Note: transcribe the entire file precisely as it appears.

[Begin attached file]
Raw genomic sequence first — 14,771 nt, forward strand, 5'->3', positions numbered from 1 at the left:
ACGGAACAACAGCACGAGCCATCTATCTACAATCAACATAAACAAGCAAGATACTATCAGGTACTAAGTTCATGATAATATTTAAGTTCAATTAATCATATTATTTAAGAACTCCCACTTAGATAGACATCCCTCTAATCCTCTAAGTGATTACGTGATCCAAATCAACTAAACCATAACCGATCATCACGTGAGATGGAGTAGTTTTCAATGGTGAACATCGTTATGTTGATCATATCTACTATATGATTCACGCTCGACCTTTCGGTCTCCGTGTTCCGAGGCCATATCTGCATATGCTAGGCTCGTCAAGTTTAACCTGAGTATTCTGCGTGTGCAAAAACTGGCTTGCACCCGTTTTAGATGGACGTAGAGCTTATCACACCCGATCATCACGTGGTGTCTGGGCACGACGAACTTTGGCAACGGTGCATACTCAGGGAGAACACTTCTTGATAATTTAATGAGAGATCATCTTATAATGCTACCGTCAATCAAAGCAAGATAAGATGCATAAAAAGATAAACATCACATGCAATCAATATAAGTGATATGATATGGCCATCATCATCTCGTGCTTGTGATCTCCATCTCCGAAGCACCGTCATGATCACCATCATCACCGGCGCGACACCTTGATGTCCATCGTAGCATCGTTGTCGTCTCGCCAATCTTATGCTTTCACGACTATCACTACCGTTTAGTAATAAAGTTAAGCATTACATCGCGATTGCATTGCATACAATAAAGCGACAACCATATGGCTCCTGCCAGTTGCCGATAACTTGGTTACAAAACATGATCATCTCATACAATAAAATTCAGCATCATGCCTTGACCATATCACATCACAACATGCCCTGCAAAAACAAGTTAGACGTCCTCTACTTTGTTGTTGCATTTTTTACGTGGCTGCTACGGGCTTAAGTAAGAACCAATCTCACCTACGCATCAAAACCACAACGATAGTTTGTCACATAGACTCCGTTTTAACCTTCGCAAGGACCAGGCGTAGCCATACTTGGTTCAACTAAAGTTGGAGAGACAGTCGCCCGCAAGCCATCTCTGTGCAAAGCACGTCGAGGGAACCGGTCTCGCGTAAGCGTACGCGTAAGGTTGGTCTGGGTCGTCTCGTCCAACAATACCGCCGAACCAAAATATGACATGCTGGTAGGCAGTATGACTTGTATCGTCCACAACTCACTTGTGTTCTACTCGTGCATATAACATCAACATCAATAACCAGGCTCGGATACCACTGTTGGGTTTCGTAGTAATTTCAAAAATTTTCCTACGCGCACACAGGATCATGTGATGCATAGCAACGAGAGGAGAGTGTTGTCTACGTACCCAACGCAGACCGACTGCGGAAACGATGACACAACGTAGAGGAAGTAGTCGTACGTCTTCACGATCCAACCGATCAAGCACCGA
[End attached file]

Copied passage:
Raw genomic sequence first — 14,771 nt, forward strand, 5'->3', positions numbered from 1 at the left:
ACGGAACAACAGCACGAGCCATCTATCTACAATCAACATAAACAAGCAAGATACTATCAGGTACTAAGTTCATGATAATATTTAAGTTCAATTAATCATATTATTTAAGAACTCCCACTTAGATAGACATCCCTCTAATCCTCTAAGTGATTACGTGATCCAAATCAACTAAACCATAACCGATCATCACGTGAGATGGAGTAGTTTTCAATGGTGAACATCGTTATGTTGATCATATCTACTATATGATTCACGCTCGACCTTTCGGTCTCCGTGTTCCGAGGCCATATCTGCATATGCTAGGCTCGTCAAGTTTAACCTGAGTATTCTGCGTGTGCAAAAACTGGCTTGCACCCGTTTTAGATGGACGTAGAGCTTATCACACCCGATCATCACGTGGTGTCTGGGCACGACGAACTTTGGCAACGGTGCATACTCAGGGAGAACACTTCTTGATAATTTAATGAGAGATCATCTTATAATGCTACCGTCAATCAAAGCAAGATAAGATGCATAAAAAGATAAACATCACATGCAATCAATATAAGTGATATGATATGGCCATCATCATCTCGTGCTTGTGATCTCCATCTCCGAAGCACCGTCATGATCACCATCATCACCGGCGCGACACCTTGATGTCCATCGTAGCATCGTTGTCGTCTCGCCAATCTTATGCTTTCACGACTATCACTACCGTTTAGTAATAAAGTTAAGCATTACATCGCGATTGCATTGCATACAATAAAGCGACAACCATATGGCTCCTGCCAGTTGCCGATAACTTGGTTACAAAACATGATCATCTCATACAATAAAATTCAGCATCATGCCTTGACCATATCACATCACAACATGCCCTGCAAAAACAAGTTAGACGTCCTCTACTTTGTTGTTGCATTTTTTACGTGGCTGCTACGGGCTTAAGTAAGAACCAATCTCACCTACGCATCAAAACCACAACGATAGTTTGTCACATAGACTCCGTTTTAACCTTCGCAAGGACCAGGCGTAGCCATACTTGGTTCAACTAAAGTTGGAGAGACAGTCGCCCGCAAGCCATCTCTGTGCAAAGCACGTCGAGGGAACCGGTCTCGCGTAAGCGTACGCGTAAGGTTGGTCTGGGTCGTCTCGTCCAACAATACCGCCGAACCAAAATATGACATGCTGGTAGGCAGTATGACTTGTATCGTCCACAACTCACTTGTGTTCTACTCGTGCATATAACATCAACATCAATAACCAGGCTCGGATACCACTGTTGGGTTTCGTAGTAATTTCAAAAATTTTCCTACGCGCACACAGGATCATGTGATGCATAGCAACGAGAGGAGAGTGTTGTCTACGTACCCAACGCAGACCGACTGCGGAAACGATGACACAACGTAGAGGAAGTAGTCGTACGTCTTCACGATCCAACCGATCAAGCACCGA